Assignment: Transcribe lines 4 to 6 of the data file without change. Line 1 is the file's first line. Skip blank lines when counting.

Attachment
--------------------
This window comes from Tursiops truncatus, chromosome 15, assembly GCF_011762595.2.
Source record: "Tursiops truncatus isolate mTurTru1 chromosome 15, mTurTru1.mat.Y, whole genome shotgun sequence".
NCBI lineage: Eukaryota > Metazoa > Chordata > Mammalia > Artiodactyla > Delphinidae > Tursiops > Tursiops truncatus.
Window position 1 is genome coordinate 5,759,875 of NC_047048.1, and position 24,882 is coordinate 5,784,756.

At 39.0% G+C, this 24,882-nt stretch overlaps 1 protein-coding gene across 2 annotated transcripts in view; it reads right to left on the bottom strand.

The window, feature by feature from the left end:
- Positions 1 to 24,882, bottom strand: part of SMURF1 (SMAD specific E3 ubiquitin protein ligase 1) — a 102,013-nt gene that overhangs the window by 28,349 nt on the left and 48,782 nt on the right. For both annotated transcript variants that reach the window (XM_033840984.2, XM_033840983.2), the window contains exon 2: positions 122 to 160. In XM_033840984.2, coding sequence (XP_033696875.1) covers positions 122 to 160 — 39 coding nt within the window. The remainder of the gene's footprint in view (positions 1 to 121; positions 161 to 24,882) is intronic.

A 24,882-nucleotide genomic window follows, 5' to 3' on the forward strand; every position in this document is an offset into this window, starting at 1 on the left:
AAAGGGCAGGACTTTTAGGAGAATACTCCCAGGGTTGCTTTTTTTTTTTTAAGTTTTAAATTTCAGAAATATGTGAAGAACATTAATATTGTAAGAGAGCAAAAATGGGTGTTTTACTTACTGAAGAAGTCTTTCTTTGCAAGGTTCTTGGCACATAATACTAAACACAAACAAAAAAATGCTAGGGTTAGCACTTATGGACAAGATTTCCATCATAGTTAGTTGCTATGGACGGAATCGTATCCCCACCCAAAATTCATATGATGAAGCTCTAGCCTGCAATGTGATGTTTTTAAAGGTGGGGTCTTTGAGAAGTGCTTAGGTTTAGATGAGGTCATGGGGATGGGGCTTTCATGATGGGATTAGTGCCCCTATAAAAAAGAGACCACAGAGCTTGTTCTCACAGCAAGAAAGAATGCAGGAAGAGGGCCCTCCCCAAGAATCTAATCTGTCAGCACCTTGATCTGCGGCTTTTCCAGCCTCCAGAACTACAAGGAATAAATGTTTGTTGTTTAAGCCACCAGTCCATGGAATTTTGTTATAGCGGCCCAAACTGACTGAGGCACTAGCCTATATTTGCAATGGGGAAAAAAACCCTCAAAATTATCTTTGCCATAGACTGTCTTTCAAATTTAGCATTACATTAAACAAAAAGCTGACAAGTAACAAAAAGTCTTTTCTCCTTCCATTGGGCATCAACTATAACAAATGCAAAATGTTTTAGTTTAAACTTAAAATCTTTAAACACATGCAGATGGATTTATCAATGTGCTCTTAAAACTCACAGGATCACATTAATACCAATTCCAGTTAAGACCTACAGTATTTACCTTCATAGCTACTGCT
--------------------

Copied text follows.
Window position 1 is genome coordinate 5,759,875 of NC_047048.1, and position 24,882 is coordinate 5,784,756.

At 39.0% G+C, this 24,882-nt stretch overlaps 1 protein-coding gene across 2 annotated transcripts in view; it reads right to left on the bottom strand.

The window, feature by feature from the left end: